OZMA SCARVES: A Love Story

December 07, 2018

OZMA SCARVES: A Love Story

Have you ever found yourself in a vintage store, rummaging through that bewitching giant basket of scarves? I always found myself digging through those endless piles, falling head-over-heels for the different interpretations. Composed of paisley, equestrian, or nautical themes, the designs were more than decoration. They were timestamps of not only a certain moment in fashion, but in culture too and that’s what really wooed me. Could scarves be the perfect simple object? My perfect match? A square swath of fabric, elevated through meaningful mark making, and steeped in utility. That’s how my love story with scarves began, though the story of scarves dates back much further than my vintage store rendezvous. 

OZMA's 1930's Bandana in Conch, Fog, and Sand

 Scarves made their evocative place in our lives thanks to their ancestor the bandana, which has been a wearable staple for well over 200 years, and has taken on just as many guises. While inspired by kerchiefs (the original ancestor), the modern bandana hails from around 1780 after America had won its independence, and a printmaker named John Hewson created the “first” bandana: an unflattering yet patriotic depiction of George Washington. From promoting political campaigns and patriotism to later promoting pop-culture like Elvis and advertising like Disney’s Snow White and the Kellogg’s brand, banadas have always been hard workers.The word itself is rooted in the Hindi 'bāṅdhnū' and in the Urdu 'bāndhnū' which translates to“a tied, bound cloth.”A piece of fabric elevated tothe most flexible object on the planet that can be both worn or put to good use? I was all-in.

Natasha wears OZMA's 1930's Bandana | Fog

There was one scarf in my life, a vintage 1930s scarf, which brought this romance to the next level. You know, the level where I wanted to meet the scarf’s parents and start to make real commitments. But sometimes, great relationships just aren’t great enough. And while my vintage scarf was there for me in countless ways, I wanted more.
When I sat down to create the first OZMA scarf, it was the 1930’s Bandana which I based on the iconic vintage scarf I came to love through my own obsession with how many uses it had!

 Natasha wears OZMA's 1930's Bandana | Fog, Dot Hankie | Black,  and 1930's Bandana | Adobe


Over the holidays a few years back, and in the very beginning days of OZMA, I took a girls’ surf trip in Baja. We'd rented a beautifully-tiled and sunny house there, an idilic place to spend some gal pal time, stuff our faces with seafood and margaritas, and enjoy our lucky proximity to the sparkling, empty waves.  In between sunrise sessions and afternoon tacos, I set to task on designing the OZMA 1930’s Bandana with it's original border detail to honor it's history. After adding a secondary border of petite dots, I created the center pattern featuring a hand-drawn iconic detail. I wanted it to feel more organic, but ambiguous, so I painted a simple symmetrical key shape: a cross that takes on a floral personality. The imperfect touch of drawing makes every OZMA scarf feel delicate and personal. And while the very first colorway I selected was hand-dyed indigo, the OZMA bandanas now come in an ever-evolving palette of earthy, versatile colors. I also stepped away from the traditional 20” x 20” bandana and chose a 29” x 29” square, to give this piece the oversized presence it deserves.

OZMA's 1930's Bandana | Sand


Natasha wears OZMA's Dot Hankie | Conch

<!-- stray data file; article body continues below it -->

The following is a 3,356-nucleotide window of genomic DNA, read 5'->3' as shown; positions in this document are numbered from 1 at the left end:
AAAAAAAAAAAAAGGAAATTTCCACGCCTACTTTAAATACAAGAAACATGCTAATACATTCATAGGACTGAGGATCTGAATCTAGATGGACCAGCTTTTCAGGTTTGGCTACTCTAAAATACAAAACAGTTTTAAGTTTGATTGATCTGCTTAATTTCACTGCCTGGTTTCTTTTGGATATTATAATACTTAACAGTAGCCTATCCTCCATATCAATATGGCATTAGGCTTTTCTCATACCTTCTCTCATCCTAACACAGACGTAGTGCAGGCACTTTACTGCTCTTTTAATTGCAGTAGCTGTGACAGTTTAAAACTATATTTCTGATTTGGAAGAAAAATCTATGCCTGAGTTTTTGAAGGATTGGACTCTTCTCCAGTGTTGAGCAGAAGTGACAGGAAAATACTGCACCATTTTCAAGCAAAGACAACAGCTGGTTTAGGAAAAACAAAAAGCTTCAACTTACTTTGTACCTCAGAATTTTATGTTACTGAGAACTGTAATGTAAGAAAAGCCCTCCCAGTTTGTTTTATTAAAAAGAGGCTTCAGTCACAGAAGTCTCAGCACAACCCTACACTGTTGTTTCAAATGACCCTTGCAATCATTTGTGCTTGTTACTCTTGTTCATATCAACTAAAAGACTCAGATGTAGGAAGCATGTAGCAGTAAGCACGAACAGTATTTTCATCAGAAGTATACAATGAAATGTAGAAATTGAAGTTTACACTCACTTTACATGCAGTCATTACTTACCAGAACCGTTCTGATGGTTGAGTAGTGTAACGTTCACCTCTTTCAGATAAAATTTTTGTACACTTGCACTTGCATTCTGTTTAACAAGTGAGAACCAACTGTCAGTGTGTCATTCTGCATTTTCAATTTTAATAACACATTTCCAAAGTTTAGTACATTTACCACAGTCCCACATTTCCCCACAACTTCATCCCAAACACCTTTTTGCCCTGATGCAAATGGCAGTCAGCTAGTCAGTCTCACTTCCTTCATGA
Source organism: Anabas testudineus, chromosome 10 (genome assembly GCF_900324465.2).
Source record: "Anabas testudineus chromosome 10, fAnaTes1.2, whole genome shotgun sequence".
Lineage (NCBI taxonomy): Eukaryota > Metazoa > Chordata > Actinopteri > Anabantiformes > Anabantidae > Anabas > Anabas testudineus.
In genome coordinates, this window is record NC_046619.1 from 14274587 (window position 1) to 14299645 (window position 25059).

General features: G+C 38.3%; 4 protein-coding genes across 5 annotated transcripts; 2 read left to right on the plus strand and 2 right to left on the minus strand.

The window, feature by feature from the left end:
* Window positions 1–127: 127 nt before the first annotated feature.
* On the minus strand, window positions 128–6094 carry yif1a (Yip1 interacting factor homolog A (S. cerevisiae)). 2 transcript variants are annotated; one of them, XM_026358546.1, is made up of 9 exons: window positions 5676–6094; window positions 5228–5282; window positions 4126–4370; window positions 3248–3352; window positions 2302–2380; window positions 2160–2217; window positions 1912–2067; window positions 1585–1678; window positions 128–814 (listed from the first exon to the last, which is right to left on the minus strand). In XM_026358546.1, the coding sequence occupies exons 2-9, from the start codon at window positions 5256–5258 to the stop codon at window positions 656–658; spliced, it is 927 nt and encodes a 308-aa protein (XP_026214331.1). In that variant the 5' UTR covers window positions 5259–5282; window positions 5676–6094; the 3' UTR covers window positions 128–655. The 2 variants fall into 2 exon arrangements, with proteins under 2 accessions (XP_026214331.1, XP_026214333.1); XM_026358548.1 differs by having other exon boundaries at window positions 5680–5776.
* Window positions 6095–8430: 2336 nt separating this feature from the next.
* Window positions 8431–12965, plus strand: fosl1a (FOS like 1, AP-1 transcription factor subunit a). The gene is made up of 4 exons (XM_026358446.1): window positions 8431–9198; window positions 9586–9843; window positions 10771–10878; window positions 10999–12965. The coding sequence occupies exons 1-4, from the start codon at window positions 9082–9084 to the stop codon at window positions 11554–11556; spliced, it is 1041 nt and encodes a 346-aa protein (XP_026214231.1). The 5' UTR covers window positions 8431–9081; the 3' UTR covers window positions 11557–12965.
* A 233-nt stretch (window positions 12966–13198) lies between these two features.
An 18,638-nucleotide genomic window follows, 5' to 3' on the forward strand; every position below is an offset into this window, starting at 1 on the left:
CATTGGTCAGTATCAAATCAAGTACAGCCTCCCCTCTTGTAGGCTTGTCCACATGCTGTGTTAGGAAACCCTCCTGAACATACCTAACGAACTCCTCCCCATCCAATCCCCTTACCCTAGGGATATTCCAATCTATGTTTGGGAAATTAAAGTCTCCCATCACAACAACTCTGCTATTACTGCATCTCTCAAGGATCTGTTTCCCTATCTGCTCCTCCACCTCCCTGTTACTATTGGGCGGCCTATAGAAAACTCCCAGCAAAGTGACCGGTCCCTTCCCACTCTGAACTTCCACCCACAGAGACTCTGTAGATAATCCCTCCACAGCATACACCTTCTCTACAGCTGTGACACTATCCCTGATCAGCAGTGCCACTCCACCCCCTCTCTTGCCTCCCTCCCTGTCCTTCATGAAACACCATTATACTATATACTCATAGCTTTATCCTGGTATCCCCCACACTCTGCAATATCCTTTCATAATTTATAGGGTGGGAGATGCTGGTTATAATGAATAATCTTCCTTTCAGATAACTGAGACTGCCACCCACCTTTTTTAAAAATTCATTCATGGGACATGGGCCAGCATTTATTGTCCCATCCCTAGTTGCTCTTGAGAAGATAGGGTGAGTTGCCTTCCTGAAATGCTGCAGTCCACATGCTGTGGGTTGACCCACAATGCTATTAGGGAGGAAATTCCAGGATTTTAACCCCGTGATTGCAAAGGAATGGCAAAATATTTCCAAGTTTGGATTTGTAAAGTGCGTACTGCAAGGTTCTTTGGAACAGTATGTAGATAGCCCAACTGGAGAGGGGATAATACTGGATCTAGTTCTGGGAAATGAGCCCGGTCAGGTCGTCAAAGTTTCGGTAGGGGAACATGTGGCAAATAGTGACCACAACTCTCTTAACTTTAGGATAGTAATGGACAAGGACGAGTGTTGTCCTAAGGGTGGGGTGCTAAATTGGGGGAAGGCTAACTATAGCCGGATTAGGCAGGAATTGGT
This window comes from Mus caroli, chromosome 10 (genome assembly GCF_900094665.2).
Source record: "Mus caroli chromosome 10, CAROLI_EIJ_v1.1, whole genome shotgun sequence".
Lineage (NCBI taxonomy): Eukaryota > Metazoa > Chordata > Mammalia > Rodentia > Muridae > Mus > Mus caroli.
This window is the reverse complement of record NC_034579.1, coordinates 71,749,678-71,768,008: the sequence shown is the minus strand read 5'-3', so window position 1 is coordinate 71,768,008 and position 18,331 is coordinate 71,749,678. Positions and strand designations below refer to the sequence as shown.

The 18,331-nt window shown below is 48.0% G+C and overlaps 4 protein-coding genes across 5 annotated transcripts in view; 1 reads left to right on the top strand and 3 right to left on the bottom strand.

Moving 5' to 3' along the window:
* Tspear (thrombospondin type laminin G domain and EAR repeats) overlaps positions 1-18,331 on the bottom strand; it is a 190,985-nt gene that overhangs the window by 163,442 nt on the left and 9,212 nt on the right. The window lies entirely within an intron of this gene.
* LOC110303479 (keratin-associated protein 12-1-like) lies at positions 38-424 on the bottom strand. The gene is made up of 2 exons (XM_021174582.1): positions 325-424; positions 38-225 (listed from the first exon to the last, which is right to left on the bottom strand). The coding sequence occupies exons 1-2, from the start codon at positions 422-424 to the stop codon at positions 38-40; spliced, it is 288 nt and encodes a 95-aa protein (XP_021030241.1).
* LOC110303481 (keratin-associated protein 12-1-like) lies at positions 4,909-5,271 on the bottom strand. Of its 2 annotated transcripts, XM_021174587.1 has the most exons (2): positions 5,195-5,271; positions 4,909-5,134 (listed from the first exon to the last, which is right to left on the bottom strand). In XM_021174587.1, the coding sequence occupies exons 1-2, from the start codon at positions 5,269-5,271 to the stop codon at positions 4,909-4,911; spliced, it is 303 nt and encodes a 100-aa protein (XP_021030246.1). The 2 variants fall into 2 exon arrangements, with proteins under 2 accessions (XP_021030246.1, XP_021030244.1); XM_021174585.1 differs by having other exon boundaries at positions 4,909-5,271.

Our second OZMA scarf, a summery petite version, came two years later.  When it came to the Dot Hankie, I chose a simple 17” x 17” silk square and set out to create the perfect, petite accent scarf to wear around your neck, wrapped in your hair, or simply styled in infinite ways.  The OZMA dot hankie offers a softer approach to the classic because of the delicate imperfect drawn dots on powdery washed silk. They key shape is the dot, patterned into a border of alternating diamonds and lines, surrounded by a secondary border of equally sized and spaced dots, and at the center? An ever so slightly larger dot pattern, evenly dispersed. The design is an ethereal adaptation of  traditional resist dye techniques of Turkey and India.


Natasha wears OZMA's Dot Hankie | Black

Hankies were first used in the East to protect people’s heads from the sun. Much later, during the American depression, a handkerchief was often the only new item a woman could afford enhance her wardrobe.  A woman would change her outfit by changing her hankie. Also, they were often given as tokens of remembrance or gifts to loved ones, connecting loved ones to personal memories and emotions.

Joining this rich history of meaning has made designing OZMA’s scarves both a humbling process and a grand dance. I’ve sourced the material for the 1930's Bandana and the Dot Hankie carefully; Our silk is luxe, but it’s machine washable and ok to tumble dry, which makes it memorable yet practical. OZMA scarves are authentic, but not precious. We handprint them with care locally in Los Angeles, selecting earthy colors that reflect nature and compliment everyone’s natural beauty. Making them a truly uncomplicated, yet magnetic piece that every woman can limitlessly style. Even if you can’t afford an entirely new outfit, an OZMA bandana or hankie is an easy and fun styling piece. Like any true love. Whether you tie them, knot them, or put them to work, the choreography of an OZMA scarf is always pure love. 

Shop our Dot Hankie

Natasha wears OZMA's Dot Hankie | Earth - Black Print and 1930's Bandana | Cedar

 


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Size Guide

 

Size # Size Bust Waist Hip
XS 0 - 2 21 - 32 24 - 25 34 - 35
S 4 - 6 33 - 34 26 - 27 36 - 37
M 8 - 10 35 - 36 28 - 29 38 - 39
L 12 - 14 37 - 38 30 - 31 40 - 41
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